INTERNET

More Than 65 Million Tumblr Accounts Sold For $150

A new report reveals the full scale of a 2013 data breach

INTERNET
A participant of the annual Chaos Communication Congress in Berlin. — Getty Images
May 31, 2016 at 8:09 AM ET

A total of 65 million emails and passwords for Tumblr accounts were sold on dark net for just $150, according to a report by Motherboard revealing new information about a 2013 data breach.

Earlier this month, Tumblr revealed that a third party had stolen “a set of” email addresses and passwords in 2013, before Yahoo acquired the company. Tumblr said it investigated the breach and did not find evidence the data had been used to access user accounts. However, it declined to state the number of accounts affected.

On Tuesday, Troy Hunt, who runs a website that verifies whether one’s user information has been stolen in a data breach, told Motherboard the theft contained 65,469,298 unique emails and passwords. The data was available to purchase on the dark net marketplace The Real Deal, but only sold for $150 because two methods of encryption on the stolen passwords made them difficult to crack, a hacker known as Peace told Motherboard.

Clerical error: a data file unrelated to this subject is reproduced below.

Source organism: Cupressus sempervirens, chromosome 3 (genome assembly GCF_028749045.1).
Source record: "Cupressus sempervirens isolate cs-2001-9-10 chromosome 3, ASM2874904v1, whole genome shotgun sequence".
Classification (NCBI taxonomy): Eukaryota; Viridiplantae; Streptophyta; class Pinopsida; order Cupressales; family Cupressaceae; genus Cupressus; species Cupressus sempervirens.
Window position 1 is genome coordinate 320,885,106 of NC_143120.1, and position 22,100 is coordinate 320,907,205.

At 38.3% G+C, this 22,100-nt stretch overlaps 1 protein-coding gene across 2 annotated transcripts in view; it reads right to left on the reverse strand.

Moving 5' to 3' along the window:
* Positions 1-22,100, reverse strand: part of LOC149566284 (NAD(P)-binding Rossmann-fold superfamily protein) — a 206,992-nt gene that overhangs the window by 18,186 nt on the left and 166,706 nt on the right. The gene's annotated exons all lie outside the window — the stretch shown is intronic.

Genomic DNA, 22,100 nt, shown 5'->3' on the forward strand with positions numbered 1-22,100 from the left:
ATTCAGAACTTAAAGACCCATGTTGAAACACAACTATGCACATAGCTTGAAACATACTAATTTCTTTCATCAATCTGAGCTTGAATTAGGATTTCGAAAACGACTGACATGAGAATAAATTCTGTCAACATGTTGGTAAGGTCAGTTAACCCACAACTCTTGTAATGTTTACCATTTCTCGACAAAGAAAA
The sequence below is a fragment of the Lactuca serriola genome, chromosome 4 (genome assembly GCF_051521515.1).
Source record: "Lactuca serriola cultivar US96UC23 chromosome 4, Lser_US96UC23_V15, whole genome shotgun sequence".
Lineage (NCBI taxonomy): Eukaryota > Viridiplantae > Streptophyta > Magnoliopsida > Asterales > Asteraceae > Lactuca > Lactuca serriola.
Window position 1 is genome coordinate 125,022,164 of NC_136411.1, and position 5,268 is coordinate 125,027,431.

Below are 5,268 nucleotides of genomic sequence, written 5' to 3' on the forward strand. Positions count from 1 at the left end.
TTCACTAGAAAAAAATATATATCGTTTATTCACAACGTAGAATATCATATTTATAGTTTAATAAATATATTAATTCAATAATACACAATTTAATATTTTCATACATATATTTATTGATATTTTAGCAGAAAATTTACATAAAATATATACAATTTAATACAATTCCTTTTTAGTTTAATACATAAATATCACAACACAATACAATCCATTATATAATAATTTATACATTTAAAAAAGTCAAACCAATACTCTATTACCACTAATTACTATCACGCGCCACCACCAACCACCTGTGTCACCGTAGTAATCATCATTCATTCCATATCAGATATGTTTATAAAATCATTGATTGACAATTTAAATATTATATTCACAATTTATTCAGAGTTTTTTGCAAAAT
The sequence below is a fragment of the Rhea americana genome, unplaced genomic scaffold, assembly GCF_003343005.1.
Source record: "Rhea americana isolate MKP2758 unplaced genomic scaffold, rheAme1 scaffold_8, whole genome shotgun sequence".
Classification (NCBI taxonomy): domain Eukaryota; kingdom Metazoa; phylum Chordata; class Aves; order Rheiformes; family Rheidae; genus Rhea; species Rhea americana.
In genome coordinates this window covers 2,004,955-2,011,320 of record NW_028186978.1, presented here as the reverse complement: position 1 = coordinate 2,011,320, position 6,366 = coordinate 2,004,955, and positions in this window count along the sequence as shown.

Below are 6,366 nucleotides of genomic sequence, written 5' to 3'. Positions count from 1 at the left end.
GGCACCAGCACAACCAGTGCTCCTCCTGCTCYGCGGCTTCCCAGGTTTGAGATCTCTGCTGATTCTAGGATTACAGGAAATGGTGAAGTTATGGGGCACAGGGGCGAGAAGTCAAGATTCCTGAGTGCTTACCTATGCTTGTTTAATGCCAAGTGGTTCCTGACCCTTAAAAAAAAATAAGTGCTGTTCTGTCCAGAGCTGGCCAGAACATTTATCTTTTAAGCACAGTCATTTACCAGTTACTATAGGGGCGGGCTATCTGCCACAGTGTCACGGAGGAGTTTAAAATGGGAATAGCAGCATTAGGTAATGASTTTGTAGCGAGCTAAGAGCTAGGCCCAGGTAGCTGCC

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As Tumblr explained in its May 12 announcement, the passwords were secured using two processes. They were salted, meaning the company added series of random data to the end of passwords, and hashed, meaning passwords were then transformed into entirely different sets of digits. Together, the methods severely limit their usefulness to hackers.

Tuesday’s revelations are the latest regarding a series of recent historic attacks. Earlier in May, Peace tried to sell 117 million emails and passwords from LinkedIn. The hacker claimed the breach was part of a 2012 LinkedIn hack, which was believed at the time to have affected only 6.5 million users. Last week, Peace also attempted to offload a data breach consisting of almost 430 million MySpace passwords. It is not known when that breach occurred, but Hunt said in a blog post he considers that one to be historic, too.

“There are some really interesting patterns emerging here … This data has been lying dormant (or at least out of public sight) for long periods of time,” Hunt said in a Monday post on his website.